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How does the Tenoxicam medication work? What will it do for me?

Tenoxicam belongs to the class of medications known as nonsteroidal anti-inflammatory drugs (NSAIDs). It is used to relieve the inflammation, swelling, stiffness, and pain associated with rheumatoid arthritis, osteoarthritis, ankylosing spondylitis (a type of arthritis involving the spine), tendonitis (inflammation of a tendon), bursitis (inflammation of a bursa, a fluid-filled sac located around joints and near the bones), and periarthritis of the shoulders or hips (inflammation of tissues surrounding these joints).

Tenoxicam works by interfering with the production of compounds in the body that cause pain and inflammation. Tenoxicam may begin to work early in the treatment but for certain types of arthritis up to 2 weeks may pass before you notice the full benefits of this medication.

Your doctor may have suggested this medication for conditions other than those listed in these drug information articles. As well, some forms of this medication may not be used for all of the conditions discussed here. If you have not discussed this with your doctor or are not sure why you are taking this medication, speak to your doctor. Do not stop taking this medication without consulting your doctor.

Do not give this medication to anyone else, even if they have the same symptoms as you do. It can be harmful for people to take this medication if their doctor has not prescribed it.

What form(s) does the Tenoxicam medication come in?

20 mg
Each yellow, oval, biconvex, film-coated tablet, engraved "20" and partially bisected on one side, contains 20 mg of tenoxicam. Nonmedicinal ingredients: colloidal silicon dioxide, croscarmellose sodium, hydroxypropyl methylcellulose, lactose hydrous, magnesium stearate, microcrystalline cellulose, polydextrose, polyethylene glycol, titanium dioxide, yellow ferric oxide, and carnauba wax.

How should I use the Tenoxicam medication?

The recommended adult dose of tenoxicam is 20 mg taken once daily. Some people may require lower doses to control pain and inflammation. Higher doses are not recommended as they do not provide any additional benefit.

This medication should be taken at the same time each day and immediately after a meal or after food to avoid stomach upset.

Many things can affect the dose of medication that a person needs, such as body weight, other medical conditions, and other medications. If your doctor has recommended a dose different from the ones listed here, do not change the way that you are taking the medication without consulting your doctor.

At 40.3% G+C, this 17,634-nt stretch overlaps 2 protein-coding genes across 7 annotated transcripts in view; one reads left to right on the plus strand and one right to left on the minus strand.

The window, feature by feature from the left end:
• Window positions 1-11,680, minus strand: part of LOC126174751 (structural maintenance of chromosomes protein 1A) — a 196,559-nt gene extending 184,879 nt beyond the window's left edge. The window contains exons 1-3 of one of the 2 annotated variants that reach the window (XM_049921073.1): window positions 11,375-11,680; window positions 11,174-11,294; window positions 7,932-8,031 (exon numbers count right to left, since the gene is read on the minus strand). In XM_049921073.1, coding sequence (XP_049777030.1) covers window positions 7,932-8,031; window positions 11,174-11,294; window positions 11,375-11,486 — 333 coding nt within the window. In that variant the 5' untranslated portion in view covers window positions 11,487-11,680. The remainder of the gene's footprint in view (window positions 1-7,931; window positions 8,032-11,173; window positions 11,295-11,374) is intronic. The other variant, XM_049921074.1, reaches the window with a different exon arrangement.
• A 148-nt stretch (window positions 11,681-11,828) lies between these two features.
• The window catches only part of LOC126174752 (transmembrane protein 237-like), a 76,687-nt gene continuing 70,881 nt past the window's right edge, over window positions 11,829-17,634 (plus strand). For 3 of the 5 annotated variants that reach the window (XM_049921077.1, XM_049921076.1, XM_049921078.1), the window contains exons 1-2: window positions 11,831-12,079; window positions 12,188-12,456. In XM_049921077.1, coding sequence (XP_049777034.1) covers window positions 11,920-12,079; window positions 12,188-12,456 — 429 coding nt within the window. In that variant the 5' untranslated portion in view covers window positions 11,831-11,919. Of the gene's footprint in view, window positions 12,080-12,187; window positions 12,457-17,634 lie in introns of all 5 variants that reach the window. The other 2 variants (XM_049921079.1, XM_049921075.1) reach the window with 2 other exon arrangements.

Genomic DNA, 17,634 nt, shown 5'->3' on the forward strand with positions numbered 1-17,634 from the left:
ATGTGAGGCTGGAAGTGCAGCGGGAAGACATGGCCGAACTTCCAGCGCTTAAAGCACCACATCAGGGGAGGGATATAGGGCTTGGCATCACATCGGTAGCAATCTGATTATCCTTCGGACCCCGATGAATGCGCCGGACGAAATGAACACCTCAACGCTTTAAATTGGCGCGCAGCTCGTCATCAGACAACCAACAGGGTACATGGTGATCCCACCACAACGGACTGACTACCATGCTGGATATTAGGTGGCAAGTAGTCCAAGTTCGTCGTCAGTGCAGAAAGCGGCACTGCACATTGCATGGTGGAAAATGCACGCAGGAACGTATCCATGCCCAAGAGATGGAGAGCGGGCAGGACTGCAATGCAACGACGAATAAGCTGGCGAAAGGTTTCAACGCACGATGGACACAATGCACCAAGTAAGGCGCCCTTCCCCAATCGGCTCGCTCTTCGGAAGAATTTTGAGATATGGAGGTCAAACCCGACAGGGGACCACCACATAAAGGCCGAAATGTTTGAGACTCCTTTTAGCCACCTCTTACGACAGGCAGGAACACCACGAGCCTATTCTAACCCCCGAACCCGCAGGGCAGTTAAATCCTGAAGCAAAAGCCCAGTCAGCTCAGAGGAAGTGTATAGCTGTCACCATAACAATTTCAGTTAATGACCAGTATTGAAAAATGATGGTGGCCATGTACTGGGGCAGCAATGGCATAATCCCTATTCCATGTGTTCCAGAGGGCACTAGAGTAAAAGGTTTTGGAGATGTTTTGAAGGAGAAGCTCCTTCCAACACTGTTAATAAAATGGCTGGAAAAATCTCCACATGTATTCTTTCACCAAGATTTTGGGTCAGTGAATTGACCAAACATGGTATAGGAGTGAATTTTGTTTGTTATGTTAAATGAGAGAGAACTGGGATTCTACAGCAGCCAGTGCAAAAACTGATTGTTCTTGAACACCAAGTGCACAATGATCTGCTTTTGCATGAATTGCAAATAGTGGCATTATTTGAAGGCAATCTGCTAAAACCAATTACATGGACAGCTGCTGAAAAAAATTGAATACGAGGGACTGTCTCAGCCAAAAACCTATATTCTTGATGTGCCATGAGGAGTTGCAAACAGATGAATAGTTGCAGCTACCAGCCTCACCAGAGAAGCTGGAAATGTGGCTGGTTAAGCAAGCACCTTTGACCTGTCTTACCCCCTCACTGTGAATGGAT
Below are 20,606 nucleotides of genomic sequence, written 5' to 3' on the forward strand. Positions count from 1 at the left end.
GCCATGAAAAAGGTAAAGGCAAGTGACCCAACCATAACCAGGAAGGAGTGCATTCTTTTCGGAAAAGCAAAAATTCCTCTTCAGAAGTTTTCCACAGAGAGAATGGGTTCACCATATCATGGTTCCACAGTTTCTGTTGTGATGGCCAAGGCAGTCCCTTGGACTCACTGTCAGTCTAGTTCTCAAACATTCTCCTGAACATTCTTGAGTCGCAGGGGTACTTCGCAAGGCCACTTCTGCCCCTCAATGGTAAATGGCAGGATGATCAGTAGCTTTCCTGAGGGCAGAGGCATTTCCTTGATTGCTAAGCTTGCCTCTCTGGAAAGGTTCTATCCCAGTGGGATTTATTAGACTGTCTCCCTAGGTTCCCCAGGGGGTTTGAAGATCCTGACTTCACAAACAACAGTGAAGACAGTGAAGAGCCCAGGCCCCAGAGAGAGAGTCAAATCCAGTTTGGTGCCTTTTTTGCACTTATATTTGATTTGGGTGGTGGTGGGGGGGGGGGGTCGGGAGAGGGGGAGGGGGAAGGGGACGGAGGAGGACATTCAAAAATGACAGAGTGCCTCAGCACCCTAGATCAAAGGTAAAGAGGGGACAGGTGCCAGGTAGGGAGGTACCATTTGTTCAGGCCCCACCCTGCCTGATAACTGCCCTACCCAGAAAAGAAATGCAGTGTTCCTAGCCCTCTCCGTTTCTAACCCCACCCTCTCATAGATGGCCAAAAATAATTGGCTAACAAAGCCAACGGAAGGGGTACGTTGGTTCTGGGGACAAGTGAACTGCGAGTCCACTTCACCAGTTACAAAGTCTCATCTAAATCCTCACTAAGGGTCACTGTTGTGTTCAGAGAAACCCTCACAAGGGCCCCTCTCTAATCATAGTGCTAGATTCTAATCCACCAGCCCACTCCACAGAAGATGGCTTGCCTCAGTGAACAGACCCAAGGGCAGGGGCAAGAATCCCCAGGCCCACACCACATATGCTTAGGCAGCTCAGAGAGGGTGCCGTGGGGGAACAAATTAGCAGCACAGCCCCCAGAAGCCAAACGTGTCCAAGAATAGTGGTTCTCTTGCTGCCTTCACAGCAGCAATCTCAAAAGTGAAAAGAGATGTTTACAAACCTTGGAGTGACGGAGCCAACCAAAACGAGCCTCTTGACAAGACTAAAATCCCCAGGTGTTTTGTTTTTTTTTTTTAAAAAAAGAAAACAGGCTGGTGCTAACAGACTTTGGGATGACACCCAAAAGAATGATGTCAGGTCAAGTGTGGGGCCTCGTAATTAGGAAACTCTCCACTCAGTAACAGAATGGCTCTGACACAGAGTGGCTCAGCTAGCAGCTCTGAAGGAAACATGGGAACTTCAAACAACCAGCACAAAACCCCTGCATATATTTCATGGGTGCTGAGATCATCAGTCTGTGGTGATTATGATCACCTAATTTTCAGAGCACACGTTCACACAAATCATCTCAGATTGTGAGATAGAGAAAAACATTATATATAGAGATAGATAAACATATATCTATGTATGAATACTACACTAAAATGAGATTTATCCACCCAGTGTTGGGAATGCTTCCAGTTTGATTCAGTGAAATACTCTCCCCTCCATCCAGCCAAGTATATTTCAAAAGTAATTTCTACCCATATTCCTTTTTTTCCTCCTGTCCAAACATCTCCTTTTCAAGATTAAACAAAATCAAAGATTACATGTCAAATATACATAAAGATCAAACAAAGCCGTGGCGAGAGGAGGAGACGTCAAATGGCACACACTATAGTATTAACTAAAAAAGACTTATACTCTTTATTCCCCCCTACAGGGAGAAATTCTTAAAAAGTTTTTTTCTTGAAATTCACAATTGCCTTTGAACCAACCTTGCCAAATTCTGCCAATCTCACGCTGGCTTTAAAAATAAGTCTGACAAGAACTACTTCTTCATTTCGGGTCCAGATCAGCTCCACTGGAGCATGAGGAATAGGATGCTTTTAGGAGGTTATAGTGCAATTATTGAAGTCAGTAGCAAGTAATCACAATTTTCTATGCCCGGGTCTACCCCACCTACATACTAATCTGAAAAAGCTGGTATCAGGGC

It is important to take this medication exactly as prescribed by your doctor. If you miss a dose, take it as soon as possible and continue with your regular schedule. If it is almost time for your next dose, skip the missed dose and continue with your regular dosing schedule. Do not take a double dose to make up for a missed one. If you are not sure what to do after missing a dose, contact your doctor or pharmacist for advice.

Store this medication at room temperature and keep it out of the reach of children.

Do not dispose of medications in wastewater (e.g. down the sink or in the toilet) or in household garbage. Ask your pharmacist how to dispose of medications that are no longer needed or have expired.

Who should NOT take the Tenoxicam medication?

Do not take this medication if you:

  • are allergic to tenoxicam or any ingredients of the medication
  • are a senior who will been given anesthesia or have surgery
  • are at risk of increased bleeding
  • are at risk of kidney failure
  • have an active inflammatory disease involving the stomach or intestine (e.g., ulcerative colitis)
  • have an active stomach or intestinal ulcer
  • have had an acute asthmatic attack, hives, rhinitis (inflammation of the inner lining of the nasal passage), or other allergic reactions caused by ASA (acetylsalicylic acid) or other nonsteroidal anti-inflammatory drugs (NSAIDs; e.g., diclofenac, ibuprofen, indomethacin, naproxen)

What side effects are possible with the Tenoxicam medication?

Many medications can cause side effects. A side effect is an unwanted response to a medication when it is taken in normal doses. Side effects can be mild or severe, temporary or permanent.

The side effects listed below are not experienced by everyone who takes this medication. If you are concerned about side effects, discuss the risks and benefits of this medication with your doctor.

The following side effects have been reported by at least 1% of people taking this medication. Many of these side effects can be managed, and some may go away on their own over time.

Contact your doctor if you experience these side effects and they are severe or bothersome. Your pharmacist may be able to advise you on managing side effects.

  • abdominal pain or discomfort (mild or moderate)
  • constipation
  • diarrhea
  • dizziness
  • headache (mild or moderate)
  • heartburn
  • nausea
  • vomiting

Although most of the side effects listed below don’t happen very often, they could lead to serious problems if you do not seek medical attention.

Check with your doctor as soon as possible if any of the following side effects occur:

  • hearing problems (e.g., ringing in your ears)
  • palpitations or fast heartbeat
  • severe abdominal pain or discomfort
  • skin rash or itchiness
  • swelling of hands, arms, feet, or lower legs

Stop taking the medication and seek immediate medical attention if any of the following occur:

  • signs of a severe allergic reaction:
    • hives
    • shortness of breath or difficulty breathing
    • swelling of the eyes, mouth, lips, or throat
  • signs of bleeding, e.g.: